14

I have a very simple Go webserver. It's job is to receive an inbound json payload. It then publishes the payload to one or more services that expect a byte array. The payload doesn't need to be checked. Just sent over.

In this case, it receives an inbound job and sends it to Google PubSub. It might be another service - it doesn't really matter. I'm trying to find the most efficient way to convert the object to a byte array without first decoding it.

Why? Seems a bit wasteful to decode and convert to JSON on one server, only to unmarshal it later. Plus, I don't want to maintain two identical structs in two packages.

How is it possible to convert the io.ReadCloser to a byte array so I only need to unmarshal once. I tried something like this answer but don't think that's the most efficient way either:

From io.Reader to string in Go

My http server code looks like this:

func Collect(d DbManager) http.HandlerFunc {
    return http.HandlerFunc(func(w http.ResponseWriter, r *http.Request) {
    w.Header().Set("Content-Type", "application/json; charset=utf-8")

    code := 422
    obj := Report{}
    response := Response{}
    response.Message = "Invalid request"

    decoder := json.NewDecoder(r.Body)
    decoder.Decode(&obj)

    if obj.Device.MachineType != "" {
        msg,_ := json.Marshal(obj)
        if d.Publish(msg, *Topic) {
          code = 200
        }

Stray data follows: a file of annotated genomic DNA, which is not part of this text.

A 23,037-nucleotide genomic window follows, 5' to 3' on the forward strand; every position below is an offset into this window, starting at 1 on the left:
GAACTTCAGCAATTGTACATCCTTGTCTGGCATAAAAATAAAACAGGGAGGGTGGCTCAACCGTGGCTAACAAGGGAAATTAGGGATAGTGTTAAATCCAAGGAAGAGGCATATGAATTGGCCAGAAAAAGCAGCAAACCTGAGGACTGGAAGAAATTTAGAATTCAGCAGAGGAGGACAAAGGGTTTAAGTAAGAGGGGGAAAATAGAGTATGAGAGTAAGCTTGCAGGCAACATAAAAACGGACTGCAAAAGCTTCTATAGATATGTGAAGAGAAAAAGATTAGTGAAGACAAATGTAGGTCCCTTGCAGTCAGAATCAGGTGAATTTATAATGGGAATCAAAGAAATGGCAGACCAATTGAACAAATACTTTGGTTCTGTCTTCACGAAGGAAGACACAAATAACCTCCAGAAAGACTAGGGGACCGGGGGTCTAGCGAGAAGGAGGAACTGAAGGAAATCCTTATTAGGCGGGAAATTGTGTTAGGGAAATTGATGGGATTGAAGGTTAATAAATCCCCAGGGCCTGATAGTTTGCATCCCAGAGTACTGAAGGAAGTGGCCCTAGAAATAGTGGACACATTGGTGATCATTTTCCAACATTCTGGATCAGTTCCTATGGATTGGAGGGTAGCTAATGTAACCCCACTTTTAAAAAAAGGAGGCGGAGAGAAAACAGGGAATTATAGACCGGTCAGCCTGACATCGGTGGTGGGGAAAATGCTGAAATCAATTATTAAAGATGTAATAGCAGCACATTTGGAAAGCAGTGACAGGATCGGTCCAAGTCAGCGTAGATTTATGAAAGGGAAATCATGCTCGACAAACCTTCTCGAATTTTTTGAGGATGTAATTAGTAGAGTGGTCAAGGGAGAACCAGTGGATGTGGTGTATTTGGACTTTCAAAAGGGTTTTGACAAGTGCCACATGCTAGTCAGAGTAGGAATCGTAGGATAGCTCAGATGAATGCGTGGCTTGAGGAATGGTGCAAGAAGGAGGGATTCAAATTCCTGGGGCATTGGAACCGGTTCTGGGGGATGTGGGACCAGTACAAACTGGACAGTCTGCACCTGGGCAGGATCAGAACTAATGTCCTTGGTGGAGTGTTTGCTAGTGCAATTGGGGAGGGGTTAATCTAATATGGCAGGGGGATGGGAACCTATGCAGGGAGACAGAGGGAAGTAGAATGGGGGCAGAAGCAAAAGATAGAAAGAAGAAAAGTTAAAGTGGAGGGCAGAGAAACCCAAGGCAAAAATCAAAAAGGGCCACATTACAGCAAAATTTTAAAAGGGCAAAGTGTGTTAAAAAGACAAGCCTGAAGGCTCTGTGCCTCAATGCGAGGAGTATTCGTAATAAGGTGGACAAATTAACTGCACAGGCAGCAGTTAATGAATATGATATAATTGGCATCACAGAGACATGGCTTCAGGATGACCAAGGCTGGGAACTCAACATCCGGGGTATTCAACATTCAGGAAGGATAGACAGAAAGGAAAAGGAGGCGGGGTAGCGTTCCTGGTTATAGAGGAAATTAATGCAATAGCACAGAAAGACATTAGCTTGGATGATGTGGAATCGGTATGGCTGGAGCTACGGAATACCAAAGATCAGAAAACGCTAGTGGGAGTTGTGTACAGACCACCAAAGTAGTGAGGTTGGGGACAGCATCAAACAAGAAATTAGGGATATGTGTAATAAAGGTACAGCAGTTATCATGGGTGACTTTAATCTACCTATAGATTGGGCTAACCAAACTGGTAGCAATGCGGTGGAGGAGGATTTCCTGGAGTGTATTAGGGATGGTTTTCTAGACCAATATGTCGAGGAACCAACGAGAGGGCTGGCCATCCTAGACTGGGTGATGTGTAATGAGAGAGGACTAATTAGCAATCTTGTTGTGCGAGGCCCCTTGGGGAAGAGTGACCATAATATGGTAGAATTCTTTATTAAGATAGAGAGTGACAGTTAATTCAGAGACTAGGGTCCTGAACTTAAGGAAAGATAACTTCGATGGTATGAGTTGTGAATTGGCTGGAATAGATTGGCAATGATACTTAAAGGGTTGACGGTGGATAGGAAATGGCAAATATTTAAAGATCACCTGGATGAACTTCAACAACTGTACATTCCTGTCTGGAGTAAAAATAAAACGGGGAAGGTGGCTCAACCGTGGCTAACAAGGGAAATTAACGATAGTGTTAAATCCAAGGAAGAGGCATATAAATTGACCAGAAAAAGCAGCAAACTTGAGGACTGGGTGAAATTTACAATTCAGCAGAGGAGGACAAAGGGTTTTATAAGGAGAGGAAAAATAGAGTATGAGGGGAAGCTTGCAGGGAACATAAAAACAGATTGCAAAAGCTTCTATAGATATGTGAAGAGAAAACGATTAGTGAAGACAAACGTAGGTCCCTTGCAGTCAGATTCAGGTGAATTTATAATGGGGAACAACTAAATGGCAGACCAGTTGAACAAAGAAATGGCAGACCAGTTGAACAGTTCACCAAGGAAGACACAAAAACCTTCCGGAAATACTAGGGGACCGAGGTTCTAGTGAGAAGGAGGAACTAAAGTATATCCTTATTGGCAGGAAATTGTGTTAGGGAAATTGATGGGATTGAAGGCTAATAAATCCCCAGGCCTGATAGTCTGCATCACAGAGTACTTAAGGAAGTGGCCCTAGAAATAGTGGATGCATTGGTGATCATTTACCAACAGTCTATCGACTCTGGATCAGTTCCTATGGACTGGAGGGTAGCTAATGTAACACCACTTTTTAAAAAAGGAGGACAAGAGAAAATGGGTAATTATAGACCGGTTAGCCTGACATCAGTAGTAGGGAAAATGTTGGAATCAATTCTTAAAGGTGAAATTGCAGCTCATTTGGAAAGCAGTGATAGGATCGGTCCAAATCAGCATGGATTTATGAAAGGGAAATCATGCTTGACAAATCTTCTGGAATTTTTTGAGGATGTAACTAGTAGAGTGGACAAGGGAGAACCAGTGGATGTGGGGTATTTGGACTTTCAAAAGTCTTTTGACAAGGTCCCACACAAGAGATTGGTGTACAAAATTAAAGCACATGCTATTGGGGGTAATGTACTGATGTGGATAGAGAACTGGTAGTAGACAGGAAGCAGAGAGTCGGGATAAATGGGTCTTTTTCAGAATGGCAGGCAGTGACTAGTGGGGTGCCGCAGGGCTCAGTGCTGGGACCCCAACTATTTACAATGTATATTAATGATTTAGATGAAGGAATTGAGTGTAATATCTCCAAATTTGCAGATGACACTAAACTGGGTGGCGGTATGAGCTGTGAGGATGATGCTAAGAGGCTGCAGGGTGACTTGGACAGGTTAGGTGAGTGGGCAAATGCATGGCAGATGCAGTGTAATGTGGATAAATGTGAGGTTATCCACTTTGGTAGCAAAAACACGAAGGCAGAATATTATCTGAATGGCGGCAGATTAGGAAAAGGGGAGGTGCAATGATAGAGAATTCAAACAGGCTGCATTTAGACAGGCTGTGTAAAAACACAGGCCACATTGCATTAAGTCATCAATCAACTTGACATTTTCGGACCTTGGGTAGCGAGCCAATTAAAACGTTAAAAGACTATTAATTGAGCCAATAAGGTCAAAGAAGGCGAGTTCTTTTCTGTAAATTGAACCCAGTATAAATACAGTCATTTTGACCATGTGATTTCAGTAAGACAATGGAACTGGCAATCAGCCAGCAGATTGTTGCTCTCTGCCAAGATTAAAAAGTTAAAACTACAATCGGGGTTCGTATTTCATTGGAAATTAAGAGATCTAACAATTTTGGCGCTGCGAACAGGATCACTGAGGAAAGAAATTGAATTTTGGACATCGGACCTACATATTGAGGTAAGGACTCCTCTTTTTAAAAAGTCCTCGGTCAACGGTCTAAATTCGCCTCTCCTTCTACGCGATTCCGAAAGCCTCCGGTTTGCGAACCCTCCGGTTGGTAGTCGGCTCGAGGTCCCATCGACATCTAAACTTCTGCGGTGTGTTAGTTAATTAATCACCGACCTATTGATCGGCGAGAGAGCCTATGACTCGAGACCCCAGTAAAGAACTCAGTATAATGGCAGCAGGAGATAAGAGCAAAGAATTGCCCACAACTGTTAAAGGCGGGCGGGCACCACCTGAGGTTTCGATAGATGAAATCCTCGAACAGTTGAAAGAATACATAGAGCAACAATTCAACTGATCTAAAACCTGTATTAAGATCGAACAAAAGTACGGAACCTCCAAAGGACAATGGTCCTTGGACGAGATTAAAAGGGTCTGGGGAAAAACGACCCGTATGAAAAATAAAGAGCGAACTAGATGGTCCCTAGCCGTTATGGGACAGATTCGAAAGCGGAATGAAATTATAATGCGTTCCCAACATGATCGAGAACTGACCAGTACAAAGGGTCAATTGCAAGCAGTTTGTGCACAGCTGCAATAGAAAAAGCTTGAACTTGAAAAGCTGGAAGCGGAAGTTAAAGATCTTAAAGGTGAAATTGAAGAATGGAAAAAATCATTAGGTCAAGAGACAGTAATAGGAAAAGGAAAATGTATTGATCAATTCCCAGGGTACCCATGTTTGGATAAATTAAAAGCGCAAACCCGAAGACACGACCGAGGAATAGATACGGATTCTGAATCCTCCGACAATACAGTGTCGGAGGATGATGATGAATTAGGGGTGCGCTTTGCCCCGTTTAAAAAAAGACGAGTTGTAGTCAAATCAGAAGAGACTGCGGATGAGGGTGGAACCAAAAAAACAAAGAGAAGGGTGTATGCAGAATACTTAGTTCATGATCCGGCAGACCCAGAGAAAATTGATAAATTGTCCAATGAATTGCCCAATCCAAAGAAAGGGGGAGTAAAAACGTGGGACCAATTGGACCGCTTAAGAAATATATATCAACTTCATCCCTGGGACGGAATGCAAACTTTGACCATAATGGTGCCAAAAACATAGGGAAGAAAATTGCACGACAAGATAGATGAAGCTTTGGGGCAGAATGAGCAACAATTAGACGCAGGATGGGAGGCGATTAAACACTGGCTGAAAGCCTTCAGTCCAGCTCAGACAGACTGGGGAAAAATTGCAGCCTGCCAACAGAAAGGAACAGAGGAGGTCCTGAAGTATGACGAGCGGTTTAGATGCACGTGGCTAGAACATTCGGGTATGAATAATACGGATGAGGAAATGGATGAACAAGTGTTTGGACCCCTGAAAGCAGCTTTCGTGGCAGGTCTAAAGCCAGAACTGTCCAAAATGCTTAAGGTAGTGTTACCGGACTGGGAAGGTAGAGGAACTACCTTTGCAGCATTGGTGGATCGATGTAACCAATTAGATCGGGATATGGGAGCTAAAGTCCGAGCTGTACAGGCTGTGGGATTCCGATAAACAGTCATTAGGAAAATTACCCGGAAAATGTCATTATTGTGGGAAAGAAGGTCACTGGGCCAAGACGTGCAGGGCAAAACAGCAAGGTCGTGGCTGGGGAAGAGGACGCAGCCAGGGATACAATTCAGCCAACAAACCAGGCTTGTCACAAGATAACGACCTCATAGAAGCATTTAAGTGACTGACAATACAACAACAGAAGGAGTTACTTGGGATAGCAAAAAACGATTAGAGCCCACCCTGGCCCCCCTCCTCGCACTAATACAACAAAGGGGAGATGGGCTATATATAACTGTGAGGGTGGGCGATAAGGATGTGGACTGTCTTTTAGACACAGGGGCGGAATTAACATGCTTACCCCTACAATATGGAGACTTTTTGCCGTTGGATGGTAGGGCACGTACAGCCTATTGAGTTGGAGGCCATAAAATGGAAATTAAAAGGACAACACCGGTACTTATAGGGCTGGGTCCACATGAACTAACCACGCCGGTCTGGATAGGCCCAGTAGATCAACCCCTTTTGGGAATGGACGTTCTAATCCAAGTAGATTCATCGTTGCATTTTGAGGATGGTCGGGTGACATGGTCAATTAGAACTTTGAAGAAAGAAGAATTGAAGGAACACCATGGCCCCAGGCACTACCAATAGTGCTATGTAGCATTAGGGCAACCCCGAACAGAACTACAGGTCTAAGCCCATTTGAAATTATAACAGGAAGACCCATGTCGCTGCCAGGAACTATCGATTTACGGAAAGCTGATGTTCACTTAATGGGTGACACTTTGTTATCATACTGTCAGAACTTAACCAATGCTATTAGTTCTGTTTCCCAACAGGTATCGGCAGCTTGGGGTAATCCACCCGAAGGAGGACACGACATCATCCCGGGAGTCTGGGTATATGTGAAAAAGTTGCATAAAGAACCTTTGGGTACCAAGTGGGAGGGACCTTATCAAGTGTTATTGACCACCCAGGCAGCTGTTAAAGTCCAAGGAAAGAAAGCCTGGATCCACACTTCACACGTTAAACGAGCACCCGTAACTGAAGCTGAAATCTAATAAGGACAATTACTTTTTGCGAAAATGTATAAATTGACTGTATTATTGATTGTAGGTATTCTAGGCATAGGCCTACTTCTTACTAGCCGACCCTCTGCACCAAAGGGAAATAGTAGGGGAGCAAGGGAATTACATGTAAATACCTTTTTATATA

response.Message = "Ok"
    }

    a, _ := json.Marshal(response)
    w.WriteHeader(code)
    w.Write(a)
    return
})
}
24

You convert a Reader to bytes, by reading it. There's not really a more efficient way to do it.

body, err := ioutil.ReadAll(r.Body)

If you are unconditionally transferring bytes from an io.Reader to an io.Writer, you can just use io.Copy

  • Cool, I'd tried that but it was outputting null... I hadn't realised that trying to do so after a decode would do this. Two lessons learned, cheers big ears. – Jenny Blunt Oct 9 '16 at 18:17
  • It's a good idea to keep in mind that io.Copy makes an allocation. You'll probably want to use io.CopyBuffer in the hot path. – Ammar Bandukwala Oct 9 '16 at 20:44
  • 2
    @AmmarBandukwala, unless you have a buffer already, they're identical, Copy just calls CoffyBuffer. You need to make the allocation at some point, and in the scheme of a std lib http request, it's one of many such allocations and is likely to be insignificant. – JimB Oct 9 '16 at 21:04

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